Too many Americans have no life insurance. Their loved ones may pay dearly for that choice.
September is National Life Insurance Awareness Month – a good time to think about the value and importance of insuring yourself.
According to a recent Bankrate survey, 42% of Americans have no life insurance at all. They may not know that life insurance coverage has become much more affordable than it once was.1
Many people ask if life insurance is really worth the cost; maybe you are among them. The simple answer to that question is yes. It can be stunningly cheap: a healthy, non-smoking man in his thirties may pay less than $45 a month for a $1 million 20-year term policy. Permanent life insurance costs more than term life insurance, but permanent life policies can build cash value over time; term policies cannot.2
Life insurance is about managing risk, and if other people rely on you financially, you need to have it in place in case your passing puts them at financial risk. When a spouse or parent dies, there are financial matters to address: a sudden lack of income for a household, bills and mortgages or rent to pay, final expenses such as funeral or cremation costs, and the cost of children’s education. Without adequate life insurance coverage, a household is hard-pressed to meet these immediate, financially draining challenges.
Many growing families have inadequate life insurance coverage. The Bankrate survey discovered that 37% of parents with children under age 18 had no policy at all. Some younger families find coverage through group plans, but perhaps not enough: 32% of the survey respondents raising minor children said that the death benefits on their life insurance contracts were $100,000 or less.1
The problem of inadequate coverage seems to plague households of all ages. A five-figure life insurance payout can pay for a funeral, but it will not offer much economic insulation to a family after a wage earner dies. Bankrate found that 47% of the Americans who have life insurance have policies with coverage amounts of $100,000 or lower. Twenty-one percent of Americans have policies with death benefits of $25,000 or lower.1
How much coverage is adequate for you? Ideally, you should determine that with the help of an insurance professional. As a rough rule of thumb, the death benefit on a policy should be about 15 times your income. If you are considering a term life policy, the term should not end before your envisioned retirement age.2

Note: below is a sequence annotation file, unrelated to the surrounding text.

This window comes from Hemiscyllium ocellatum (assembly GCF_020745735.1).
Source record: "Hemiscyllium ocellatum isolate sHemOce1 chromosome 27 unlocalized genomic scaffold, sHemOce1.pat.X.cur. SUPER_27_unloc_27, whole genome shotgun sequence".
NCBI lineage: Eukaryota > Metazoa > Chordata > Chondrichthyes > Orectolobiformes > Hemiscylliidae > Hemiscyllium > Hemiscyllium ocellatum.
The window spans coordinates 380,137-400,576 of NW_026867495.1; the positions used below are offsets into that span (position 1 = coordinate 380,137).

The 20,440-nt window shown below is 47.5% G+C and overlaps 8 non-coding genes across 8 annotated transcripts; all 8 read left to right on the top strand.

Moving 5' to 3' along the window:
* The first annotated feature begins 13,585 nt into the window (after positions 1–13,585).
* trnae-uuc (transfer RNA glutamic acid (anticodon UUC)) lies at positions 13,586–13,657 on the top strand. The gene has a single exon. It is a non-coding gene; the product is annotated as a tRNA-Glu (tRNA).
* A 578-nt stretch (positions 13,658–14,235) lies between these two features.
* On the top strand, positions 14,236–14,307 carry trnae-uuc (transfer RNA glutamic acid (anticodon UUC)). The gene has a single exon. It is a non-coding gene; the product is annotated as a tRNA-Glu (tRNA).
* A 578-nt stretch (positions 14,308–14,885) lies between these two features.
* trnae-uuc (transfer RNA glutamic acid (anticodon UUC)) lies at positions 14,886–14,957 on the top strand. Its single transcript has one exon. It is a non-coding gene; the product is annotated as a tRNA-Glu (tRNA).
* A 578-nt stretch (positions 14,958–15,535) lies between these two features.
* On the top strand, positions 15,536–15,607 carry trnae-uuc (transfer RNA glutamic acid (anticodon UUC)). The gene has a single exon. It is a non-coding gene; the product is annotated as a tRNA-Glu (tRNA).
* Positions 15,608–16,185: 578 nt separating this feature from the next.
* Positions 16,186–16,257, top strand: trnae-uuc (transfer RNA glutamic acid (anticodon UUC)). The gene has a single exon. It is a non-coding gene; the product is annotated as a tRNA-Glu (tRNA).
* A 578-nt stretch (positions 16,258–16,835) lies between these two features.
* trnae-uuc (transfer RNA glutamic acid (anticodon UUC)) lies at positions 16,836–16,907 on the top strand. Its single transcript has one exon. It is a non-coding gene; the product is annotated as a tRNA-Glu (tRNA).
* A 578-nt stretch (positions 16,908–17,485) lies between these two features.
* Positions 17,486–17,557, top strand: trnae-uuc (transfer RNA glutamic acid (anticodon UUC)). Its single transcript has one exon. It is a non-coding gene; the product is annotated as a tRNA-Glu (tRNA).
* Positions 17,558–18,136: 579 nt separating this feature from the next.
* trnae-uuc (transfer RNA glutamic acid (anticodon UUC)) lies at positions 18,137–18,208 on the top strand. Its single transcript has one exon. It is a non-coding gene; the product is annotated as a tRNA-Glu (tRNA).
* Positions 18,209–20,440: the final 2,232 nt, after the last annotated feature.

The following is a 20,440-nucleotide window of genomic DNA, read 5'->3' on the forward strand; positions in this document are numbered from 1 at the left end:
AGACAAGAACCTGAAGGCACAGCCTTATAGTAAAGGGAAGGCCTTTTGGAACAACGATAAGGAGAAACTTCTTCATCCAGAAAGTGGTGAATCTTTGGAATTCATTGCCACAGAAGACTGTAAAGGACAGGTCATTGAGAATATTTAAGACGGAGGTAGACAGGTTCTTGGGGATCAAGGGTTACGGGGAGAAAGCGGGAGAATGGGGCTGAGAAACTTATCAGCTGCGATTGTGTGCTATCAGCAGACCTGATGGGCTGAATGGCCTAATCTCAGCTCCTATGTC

Life insurance can also be valuable while you are alive. A policy with cash value components may grow over time, either by a fixed amount per year or a variable amount as a result of the insurer directing some of the assets into underlying equity investments. (In such cases, it is also possible for the cash value to decline if the underlying investments do poorly.) After a while, you may be able to borrow against the cash value. Sometimes the payout amount on these types of policies can be adjusted as well as the size of the premiums. Of course, you must keep paying the premiums to keep any kind of permanent life or term life policy in force.3
While you may decide you prefer one kind of policy over another, the important thing is to have coverage in place – not just to reassure yourself, but those you love. Life insurance can help a spouse or a family maintain financial equilibrium at a time when it is most needed.
This material was prepared by MarketingPro, Inc., and does not necessarily represent the views of the presenting party, nor their affiliates. This information has been derived from sources believed to be accurate. Please note - investing involves risk, and past performance is no guarantee of future results. The publisher is not engaged in rendering legal, accounting or other professional services. If assistance is needed, the reader is advised to engage the services of a competent professional. This information should not be construed as investment, tax or legal advice and may not be relied on for the purpose of avoiding any Federal tax penalty. This is neither a solicitation nor recommendation to purchase or sell any investment or insurance product or service, and should not be relied upon as such. All indices are unmanaged and are not illustrative of any particular investment.
1 - bankrate.com/finance/insurance/money-pulse-0715.aspx [7/8/15]
2 - forbes.com/sites/timmaurer/2016/01/05/10-things-you-absolutely-need-to-know-about-life-insurance/ [1/5/16]
3 - nerdwallet.com/blog/insurance/should-you-consider-cash-value-life-insurance/ [5/6/15]